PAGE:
When it comes to corralling cowboy guitars today, Evans advises, “You wouldn’t go to guitar shows, you’d just go on eBay.” Indeed, with the generation of young buckaroos who looked up to those guitar-slinging cowpokes now riding off into the sunset, their children and grandchildren are discovering the instruments in their attics and basements, and posting them for sale online. In fact, says Evans, it’s prime time to find authentic vintage cowboy guitars on sites like and “I used to pay $275 for them at guitar shows—that was the going price. Now you can get them for as little as $150.” Search eBay for “Gene Autry Guitar,” and you’ll likely find, among plastic 1950s Emenee toy guitars, a selection of wooden 1940s Melody Ranch guitars for around $200 or $300, or often much less. Search “cowboy guitar” on and you’ll get a mixture of vintage instruments, both in playable and unplayable condition, as well as newer limited edition cowboy guitars from the last 20 years.


“When you find them, they’re not going to be playable unless someone’s done work on them,” notes Evans. “They’ll have cracks, the string action will be too high, and the seams might be coming apart. They’re fine for hanging on the wall. I leave the strings loose to keep the tension low. If you want to have a luthier fix up a guitar, it might cost you more than its worth. For example you might spend $150 on a guitar and $250 or more getting it into playing condition.”

One contemporary artist who has done just that is Patterson Hood of Drive By Truckers. He can often be seen playing an early 1940s Gene Autry Melody Ranch guitar, though more work has been done on it than simply replacing its original rope strap with something more comfortable. “I bought it from Scott Baxendale of Baxendale Guitars in Athens, Georgia,” explains Hood. “He does what he calls Harmony Conversions, where he takes old Harmony, Kay, and Silvertone guitars and basically makes new guitars out of them using as many of the original parts as possible. Often the originals have warped necks and bad tuners, but he fixes all of that. He re-braces them and puts on new hardware, and sometimes electronics, but tries to make them as true to the original look as possible. He’s a master luthier, and Mike Cooley and I have several of his guitars, both new and conversions.” Hood’s Gene Autry Melody Ranch has the solid spruce top of the early models. It was fitted with a Fishman Matrix Infinity acoustic pickup with the controls removed; live, he blends an amp signal with a DI. He wrote most of Drive By Truckers’ 2016 album American Band on it, playing it miked in the studio and through a Fender Deluxe Reverb amp.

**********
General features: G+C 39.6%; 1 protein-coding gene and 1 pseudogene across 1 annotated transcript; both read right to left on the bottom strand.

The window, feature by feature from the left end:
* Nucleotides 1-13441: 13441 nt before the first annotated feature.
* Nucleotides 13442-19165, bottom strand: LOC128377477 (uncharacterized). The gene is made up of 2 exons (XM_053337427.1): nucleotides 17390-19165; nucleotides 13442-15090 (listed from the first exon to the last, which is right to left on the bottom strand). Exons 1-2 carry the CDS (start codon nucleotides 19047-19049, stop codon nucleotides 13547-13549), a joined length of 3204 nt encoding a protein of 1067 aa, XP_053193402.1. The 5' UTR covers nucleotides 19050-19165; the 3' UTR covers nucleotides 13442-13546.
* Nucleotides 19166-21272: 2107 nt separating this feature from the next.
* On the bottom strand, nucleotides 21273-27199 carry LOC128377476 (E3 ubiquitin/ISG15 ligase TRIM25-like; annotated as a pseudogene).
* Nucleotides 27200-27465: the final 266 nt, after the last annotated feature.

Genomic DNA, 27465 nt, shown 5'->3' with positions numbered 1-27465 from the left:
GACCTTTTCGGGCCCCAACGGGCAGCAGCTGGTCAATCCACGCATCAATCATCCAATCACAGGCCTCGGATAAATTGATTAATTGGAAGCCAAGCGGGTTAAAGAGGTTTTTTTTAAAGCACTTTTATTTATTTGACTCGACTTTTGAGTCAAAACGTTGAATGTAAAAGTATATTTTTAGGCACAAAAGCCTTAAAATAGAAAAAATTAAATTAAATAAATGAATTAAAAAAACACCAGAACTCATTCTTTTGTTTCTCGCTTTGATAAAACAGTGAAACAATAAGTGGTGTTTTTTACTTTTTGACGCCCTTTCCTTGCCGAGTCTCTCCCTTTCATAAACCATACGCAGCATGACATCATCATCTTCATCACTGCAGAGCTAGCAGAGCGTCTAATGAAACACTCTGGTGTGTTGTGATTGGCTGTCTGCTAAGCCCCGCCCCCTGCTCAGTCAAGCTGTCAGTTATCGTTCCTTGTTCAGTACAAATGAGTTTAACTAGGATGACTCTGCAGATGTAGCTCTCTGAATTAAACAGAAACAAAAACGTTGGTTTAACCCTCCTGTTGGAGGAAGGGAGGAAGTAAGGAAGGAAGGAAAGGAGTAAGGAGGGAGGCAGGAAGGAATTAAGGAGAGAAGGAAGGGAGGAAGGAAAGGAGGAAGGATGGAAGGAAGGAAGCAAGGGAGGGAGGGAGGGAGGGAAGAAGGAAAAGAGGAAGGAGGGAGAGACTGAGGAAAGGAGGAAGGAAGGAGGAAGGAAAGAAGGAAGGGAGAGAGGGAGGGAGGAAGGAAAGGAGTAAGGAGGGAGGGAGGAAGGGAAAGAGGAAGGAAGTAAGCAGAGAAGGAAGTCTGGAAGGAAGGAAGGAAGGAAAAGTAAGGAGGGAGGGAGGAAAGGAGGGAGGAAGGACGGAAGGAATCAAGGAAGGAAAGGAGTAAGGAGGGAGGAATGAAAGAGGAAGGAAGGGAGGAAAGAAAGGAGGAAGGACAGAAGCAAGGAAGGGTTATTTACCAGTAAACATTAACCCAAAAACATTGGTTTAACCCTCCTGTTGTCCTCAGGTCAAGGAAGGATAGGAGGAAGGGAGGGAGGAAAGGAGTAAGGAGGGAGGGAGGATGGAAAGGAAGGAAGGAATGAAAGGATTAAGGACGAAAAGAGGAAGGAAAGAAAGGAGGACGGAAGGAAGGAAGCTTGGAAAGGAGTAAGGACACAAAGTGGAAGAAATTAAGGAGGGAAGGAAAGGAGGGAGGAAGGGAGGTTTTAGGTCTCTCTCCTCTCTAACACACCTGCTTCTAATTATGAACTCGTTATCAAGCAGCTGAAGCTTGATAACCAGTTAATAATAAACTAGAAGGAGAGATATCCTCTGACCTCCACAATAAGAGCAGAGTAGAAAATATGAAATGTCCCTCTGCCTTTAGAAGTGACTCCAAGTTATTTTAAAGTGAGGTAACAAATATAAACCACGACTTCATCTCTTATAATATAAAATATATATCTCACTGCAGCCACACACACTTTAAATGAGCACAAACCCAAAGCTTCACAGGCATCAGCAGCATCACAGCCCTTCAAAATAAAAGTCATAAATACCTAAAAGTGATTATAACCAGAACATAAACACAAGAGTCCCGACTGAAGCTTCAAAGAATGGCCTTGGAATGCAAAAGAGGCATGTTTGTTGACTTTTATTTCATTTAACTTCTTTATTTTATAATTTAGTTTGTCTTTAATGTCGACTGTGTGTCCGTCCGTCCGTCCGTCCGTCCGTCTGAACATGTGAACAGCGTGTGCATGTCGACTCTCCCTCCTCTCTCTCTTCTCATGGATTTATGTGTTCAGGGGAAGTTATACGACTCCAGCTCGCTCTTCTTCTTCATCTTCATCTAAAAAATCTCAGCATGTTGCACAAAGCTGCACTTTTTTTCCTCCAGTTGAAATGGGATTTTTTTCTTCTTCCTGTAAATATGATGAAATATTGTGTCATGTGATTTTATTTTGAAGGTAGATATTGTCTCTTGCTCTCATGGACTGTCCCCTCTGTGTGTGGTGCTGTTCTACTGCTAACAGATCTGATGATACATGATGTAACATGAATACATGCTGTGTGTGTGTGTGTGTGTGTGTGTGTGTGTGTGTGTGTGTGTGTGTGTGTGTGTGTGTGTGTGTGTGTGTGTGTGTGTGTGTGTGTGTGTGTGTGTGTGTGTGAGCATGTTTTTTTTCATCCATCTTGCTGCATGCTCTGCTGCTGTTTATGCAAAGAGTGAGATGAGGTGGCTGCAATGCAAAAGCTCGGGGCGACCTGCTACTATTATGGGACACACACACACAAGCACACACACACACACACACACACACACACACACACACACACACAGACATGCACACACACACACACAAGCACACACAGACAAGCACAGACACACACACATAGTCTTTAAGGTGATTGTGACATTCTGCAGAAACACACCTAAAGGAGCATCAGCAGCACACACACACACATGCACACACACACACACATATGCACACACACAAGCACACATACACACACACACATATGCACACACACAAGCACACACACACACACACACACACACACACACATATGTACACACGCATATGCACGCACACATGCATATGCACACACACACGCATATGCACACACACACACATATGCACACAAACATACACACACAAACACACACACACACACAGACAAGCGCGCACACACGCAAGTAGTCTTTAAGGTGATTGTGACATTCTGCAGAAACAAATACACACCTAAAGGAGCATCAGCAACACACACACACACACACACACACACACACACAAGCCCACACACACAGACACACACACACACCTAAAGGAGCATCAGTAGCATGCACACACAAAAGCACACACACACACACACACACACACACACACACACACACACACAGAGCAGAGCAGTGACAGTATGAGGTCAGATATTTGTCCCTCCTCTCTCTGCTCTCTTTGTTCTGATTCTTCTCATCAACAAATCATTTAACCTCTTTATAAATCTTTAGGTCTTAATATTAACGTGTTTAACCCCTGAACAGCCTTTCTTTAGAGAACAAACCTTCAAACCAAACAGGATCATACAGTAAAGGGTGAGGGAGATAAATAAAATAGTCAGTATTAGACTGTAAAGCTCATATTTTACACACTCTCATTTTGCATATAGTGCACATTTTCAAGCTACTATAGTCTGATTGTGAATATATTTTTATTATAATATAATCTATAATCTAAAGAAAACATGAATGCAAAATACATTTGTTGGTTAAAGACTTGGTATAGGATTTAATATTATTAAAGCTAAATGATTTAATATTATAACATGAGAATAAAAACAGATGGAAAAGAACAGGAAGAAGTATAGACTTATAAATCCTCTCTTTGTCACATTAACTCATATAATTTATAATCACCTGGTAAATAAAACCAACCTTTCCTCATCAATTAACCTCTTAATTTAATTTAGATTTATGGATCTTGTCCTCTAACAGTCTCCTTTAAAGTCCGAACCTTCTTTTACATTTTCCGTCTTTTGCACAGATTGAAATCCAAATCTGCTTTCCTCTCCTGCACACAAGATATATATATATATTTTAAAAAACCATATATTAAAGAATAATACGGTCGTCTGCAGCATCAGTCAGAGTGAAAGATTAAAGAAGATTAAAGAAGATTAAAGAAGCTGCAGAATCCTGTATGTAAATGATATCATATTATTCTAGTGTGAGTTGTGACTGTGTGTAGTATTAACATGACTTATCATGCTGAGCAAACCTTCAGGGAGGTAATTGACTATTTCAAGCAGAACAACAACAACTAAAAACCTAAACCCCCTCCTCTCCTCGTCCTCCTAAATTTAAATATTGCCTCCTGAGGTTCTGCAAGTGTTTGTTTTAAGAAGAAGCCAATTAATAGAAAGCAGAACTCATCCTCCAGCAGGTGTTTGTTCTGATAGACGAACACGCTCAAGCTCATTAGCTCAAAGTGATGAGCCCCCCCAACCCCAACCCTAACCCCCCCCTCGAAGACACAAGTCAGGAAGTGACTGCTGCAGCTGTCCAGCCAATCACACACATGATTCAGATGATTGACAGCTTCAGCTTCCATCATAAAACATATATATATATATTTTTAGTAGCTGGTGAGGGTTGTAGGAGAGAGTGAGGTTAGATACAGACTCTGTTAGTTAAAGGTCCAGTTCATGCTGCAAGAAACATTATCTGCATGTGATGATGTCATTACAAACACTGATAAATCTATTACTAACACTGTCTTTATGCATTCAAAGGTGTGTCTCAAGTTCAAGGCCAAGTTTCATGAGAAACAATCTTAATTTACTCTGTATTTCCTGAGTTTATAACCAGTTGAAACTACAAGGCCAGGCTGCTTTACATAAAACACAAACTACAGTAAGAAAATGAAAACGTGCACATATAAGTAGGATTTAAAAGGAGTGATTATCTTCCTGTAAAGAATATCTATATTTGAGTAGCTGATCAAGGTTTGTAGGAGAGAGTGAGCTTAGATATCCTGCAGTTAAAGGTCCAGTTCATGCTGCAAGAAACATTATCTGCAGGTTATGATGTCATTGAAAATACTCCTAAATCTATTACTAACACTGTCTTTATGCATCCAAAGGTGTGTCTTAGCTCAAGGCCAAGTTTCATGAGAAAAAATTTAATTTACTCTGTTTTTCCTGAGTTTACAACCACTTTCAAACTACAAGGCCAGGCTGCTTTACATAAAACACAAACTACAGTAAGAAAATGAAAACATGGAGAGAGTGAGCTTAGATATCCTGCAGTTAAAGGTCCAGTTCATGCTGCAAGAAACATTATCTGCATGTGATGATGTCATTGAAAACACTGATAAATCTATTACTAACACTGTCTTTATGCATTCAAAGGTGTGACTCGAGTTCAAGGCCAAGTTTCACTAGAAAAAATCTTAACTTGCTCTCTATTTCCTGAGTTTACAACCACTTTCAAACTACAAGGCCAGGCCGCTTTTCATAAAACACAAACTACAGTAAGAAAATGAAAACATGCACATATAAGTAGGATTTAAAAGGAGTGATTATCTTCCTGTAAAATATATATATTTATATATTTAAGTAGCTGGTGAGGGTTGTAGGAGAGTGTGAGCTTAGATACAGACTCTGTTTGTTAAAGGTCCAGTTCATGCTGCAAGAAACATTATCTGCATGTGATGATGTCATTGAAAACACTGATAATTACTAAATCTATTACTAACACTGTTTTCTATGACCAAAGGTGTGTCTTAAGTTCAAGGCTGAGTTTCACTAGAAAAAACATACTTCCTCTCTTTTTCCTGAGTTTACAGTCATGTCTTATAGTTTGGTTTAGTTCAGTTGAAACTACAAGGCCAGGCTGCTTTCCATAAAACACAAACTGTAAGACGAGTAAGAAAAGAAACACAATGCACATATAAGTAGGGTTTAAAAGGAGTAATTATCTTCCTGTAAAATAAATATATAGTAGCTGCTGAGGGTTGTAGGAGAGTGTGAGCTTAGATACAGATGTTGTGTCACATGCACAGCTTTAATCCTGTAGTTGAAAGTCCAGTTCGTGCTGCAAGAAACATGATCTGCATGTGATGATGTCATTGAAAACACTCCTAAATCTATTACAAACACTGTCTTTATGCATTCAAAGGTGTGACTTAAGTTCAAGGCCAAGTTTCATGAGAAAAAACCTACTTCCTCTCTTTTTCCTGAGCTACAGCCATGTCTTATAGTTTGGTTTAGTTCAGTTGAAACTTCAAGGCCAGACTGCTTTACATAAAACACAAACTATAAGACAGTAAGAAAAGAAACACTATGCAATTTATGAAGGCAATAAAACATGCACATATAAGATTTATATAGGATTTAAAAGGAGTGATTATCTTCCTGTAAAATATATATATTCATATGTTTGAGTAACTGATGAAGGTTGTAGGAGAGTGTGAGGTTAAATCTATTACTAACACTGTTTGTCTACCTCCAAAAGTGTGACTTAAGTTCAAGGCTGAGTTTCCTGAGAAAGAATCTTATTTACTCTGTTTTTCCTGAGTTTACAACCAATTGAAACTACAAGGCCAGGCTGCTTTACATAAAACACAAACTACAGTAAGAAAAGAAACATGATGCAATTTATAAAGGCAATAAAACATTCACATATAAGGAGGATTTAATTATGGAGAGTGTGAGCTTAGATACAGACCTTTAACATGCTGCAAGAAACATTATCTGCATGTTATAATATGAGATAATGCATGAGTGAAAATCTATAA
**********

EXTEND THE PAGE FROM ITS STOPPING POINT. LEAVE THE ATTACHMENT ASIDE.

Patterson Hood of Drive By Truckers with his reconditioned early 1940s Gene Autry Melody Ranch guitar

Current and recent production models of cowboy guitars are rare, but the Old West spirit remains, especially at C.F. Martin & Co. From 2000 to 2006, Martin released five limited “Cowboy X” models, which featured the artwork of noted counter-culture illustrator Robert Armstrong, who’s also an accomplished musician as a member of R. Crumb and His Cheap Suit Serenaders. The first four Cowboy X models ranged in price from $999 to $1,199. They were 000-sized and made in the USA, with bodies made of a high-pressure laminate of wood and synthetic resin. Armstrong incorporated the image of company chairman and CEO C.F. “Chris” Martin IV, great-great-great grandson of the company’s founder, in the artwork on the guitars. He can be seen as a generous chuckwagon cook in one illustration, busting a bronco in another, and with a “CFM” branding iron on another. The final Cowboy X guitar from 2006, a smaller 0-size made in Mexico and offered at $599, features a Western sunset scene of Chris Martin serenading his wife and daughter. More recently, the company released Limited Edition Cowboy models in 2015 and 2016, both featuring the artwork of noted western painter William Matthews. The LE-Cowboy-2015 and LE-Cowboy-2016 were offered at $3,999 and $4,999 respectively. Examples of both the Cowboy X and Limited Edition models can be seen on eBay and Martin currently has in the works another instrument featuring Matthews’ artwork, which they expect will debut later in 2018.